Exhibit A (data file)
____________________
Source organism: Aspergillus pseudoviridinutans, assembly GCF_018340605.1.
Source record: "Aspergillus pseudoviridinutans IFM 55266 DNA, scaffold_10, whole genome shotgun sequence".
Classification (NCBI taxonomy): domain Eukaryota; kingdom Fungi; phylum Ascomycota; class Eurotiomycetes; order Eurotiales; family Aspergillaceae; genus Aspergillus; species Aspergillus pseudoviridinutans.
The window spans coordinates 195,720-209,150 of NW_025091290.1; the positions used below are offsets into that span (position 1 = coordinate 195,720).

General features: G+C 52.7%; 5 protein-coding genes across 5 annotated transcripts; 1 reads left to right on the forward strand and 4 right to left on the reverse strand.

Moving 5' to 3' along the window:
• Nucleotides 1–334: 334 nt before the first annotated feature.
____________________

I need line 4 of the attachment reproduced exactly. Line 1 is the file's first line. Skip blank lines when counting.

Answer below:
The window spans coordinates 195,720-209,150 of NW_025091290.1; the positions used below are offsets into that span (position 1 = coordinate 195,720).